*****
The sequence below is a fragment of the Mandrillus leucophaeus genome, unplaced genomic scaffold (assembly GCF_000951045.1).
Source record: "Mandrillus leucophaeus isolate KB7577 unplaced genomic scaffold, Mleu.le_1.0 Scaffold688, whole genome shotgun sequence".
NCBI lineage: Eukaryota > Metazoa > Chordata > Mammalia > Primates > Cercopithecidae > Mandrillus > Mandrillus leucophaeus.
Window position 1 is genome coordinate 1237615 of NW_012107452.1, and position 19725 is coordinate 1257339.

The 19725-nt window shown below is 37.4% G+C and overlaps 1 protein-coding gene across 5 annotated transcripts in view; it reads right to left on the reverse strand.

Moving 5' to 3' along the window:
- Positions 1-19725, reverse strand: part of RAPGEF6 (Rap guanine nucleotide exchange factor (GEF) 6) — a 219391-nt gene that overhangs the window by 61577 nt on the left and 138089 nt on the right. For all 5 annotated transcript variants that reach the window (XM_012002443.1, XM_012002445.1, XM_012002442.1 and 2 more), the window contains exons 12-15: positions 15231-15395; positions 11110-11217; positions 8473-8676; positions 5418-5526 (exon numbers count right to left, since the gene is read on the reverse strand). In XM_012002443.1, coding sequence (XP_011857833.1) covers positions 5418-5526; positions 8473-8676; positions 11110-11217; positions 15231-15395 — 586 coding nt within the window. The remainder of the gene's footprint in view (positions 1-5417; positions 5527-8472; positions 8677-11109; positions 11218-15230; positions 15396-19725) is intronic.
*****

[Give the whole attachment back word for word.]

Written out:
The sequence below is a fragment of the Mandrillus leucophaeus genome, unplaced genomic scaffold (assembly GCF_000951045.1).
Source record: "Mandrillus leucophaeus isolate KB7577 unplaced genomic scaffold, Mleu.le_1.0 Scaffold688, whole genome shotgun sequence".
NCBI lineage: Eukaryota > Metazoa > Chordata > Mammalia > Primates > Cercopithecidae > Mandrillus > Mandrillus leucophaeus.
Window position 1 is genome coordinate 1237615 of NW_012107452.1, and position 19725 is coordinate 1257339.

The 19725-nt window shown below is 37.4% G+C and overlaps 1 protein-coding gene across 5 annotated transcripts in view; it reads right to left on the reverse strand.

Moving 5' to 3' along the window:
- Positions 1-19725, reverse strand: part of RAPGEF6 (Rap guanine nucleotide exchange factor (GEF) 6) — a 219391-nt gene that overhangs the window by 61577 nt on the left and 138089 nt on the right. For all 5 annotated transcript variants that reach the window (XM_012002443.1, XM_012002445.1, XM_012002442.1 and 2 more), the window contains exons 12-15: positions 15231-15395; positions 11110-11217; positions 8473-8676; positions 5418-5526 (exon numbers count right to left, since the gene is read on the reverse strand). In XM_012002443.1, coding sequence (XP_011857833.1) covers positions 5418-5526; positions 8473-8676; positions 11110-11217; positions 15231-15395 — 586 coding nt within the window. The remainder of the gene's footprint in view (positions 1-5417; positions 5527-8472; positions 8677-11109; positions 11218-15230; positions 15396-19725) is intronic.